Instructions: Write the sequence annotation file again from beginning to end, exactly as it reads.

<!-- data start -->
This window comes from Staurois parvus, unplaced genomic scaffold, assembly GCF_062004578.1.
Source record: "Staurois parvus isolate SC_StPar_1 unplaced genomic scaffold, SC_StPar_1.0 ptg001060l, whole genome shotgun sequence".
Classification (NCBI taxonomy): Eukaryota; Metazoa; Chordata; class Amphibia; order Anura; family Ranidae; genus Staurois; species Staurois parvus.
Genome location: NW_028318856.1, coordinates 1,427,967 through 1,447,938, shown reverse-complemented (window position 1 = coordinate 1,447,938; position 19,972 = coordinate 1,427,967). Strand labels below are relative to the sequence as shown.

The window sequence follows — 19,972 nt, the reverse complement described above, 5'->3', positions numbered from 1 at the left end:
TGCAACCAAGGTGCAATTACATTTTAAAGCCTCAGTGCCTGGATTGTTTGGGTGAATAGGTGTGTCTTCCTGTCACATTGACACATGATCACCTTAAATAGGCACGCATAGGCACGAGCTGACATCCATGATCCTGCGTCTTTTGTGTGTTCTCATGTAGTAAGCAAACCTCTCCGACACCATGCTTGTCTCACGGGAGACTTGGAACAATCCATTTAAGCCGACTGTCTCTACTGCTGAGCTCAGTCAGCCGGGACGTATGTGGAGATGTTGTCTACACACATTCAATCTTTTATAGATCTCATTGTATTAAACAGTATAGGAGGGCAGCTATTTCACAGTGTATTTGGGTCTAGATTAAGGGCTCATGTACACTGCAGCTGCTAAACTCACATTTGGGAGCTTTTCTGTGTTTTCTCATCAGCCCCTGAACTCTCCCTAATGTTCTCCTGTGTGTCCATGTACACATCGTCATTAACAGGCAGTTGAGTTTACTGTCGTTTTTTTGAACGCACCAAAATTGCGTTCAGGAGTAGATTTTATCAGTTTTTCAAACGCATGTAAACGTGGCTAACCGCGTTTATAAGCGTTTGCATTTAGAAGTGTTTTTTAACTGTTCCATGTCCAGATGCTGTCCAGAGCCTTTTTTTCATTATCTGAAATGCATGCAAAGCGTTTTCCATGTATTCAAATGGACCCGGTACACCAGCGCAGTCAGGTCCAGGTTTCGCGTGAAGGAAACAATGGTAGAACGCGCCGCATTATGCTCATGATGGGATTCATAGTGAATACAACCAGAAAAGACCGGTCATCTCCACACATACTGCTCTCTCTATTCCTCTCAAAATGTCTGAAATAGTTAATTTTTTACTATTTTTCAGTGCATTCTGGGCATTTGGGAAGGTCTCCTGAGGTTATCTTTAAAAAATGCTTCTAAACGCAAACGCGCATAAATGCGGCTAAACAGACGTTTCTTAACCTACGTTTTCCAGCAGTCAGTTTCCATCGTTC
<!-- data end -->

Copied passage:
This window comes from Staurois parvus, unplaced genomic scaffold, assembly GCF_062004578.1.
Source record: "Staurois parvus isolate SC_StPar_1 unplaced genomic scaffold, SC_StPar_1.0 ptg001060l, whole genome shotgun sequence".
Classification (NCBI taxonomy): Eukaryota; Metazoa; Chordata; class Amphibia; order Anura; family Ranidae; genus Staurois; species Staurois parvus.
Genome location: NW_028318856.1, coordinates 1,427,967 through 1,447,938, shown reverse-complemented (window position 1 = coordinate 1,447,938; position 19,972 = coordinate 1,427,967). Strand labels below are relative to the sequence as shown.

The window sequence follows — 19,972 nt, the reverse complement described above, 5'->3', positions numbered from 1 at the left end:
TGCAACCAAGGTGCAATTACATTTTAAAGCCTCAGTGCCTGGATTGTTTGGGTGAATAGGTGTGTCTTCCTGTCACATTGACACATGATCACCTTAAATAGGCACGCATAGGCACGAGCTGACATCCATGATCCTGCGTCTTTTGTGTGTTCTCATGTAGTAAGCAAACCTCTCCGACACCATGCTTGTCTCACGGGAGACTTGGAACAATCCATTTAAGCCGACTGTCTCTACTGCTGAGCTCAGTCAGCCGGGACGTATGTGGAGATGTTGTCTACACACATTCAATCTTTTATAGATCTCATTGTATTAAACAGTATAGGAGGGCAGCTATTTCACAGTGTATTTGGGTCTAGATTAAGGGCTCATGTACACTGCAGCTGCTAAACTCACATTTGGGAGCTTTTCTGTGTTTTCTCATCAGCCCCTGAACTCTCCCTAATGTTCTCCTGTGTGTCCATGTACACATCGTCATTAACAGGCAGTTGAGTTTACTGTCGTTTTTTTGAACGCACCAAAATTGCGTTCAGGAGTAGATTTTATCAGTTTTTCAAACGCATGTAAACGTGGCTAACCGCGTTTATAAGCGTTTGCATTTAGAAGTGTTTTTTAACTGTTCCATGTCCAGATGCTGTCCAGAGCCTTTTTTTCATTATCTGAAATGCATGCAAAGCGTTTTCCATGTATTCAAATGGACCCGGTACACCAGCGCAGTCAGGTCCAGGTTTCGCGTGAAGGAAACAATGGTAGAACGCGCCGCATTATGCTCATGATGGGATTCATAGTGAATACAACCAGAAAAGACCGGTCATCTCCACACATACTGCTCTCTCTATTCCTCTCAAAATGTCTGAAATAGTTAATTTTTTACTATTTTTCAGTGCATTCTGGGCATTTGGGAAGGTCTCCTGAGGTTATCTTTAAAAAATGCTTCTAAACGCAAACGCGCATAAATGCGGCTAAACAGACGTTTCTTAACCTACGTTTTCCAGCAGTCAGTTTCCATCGTTC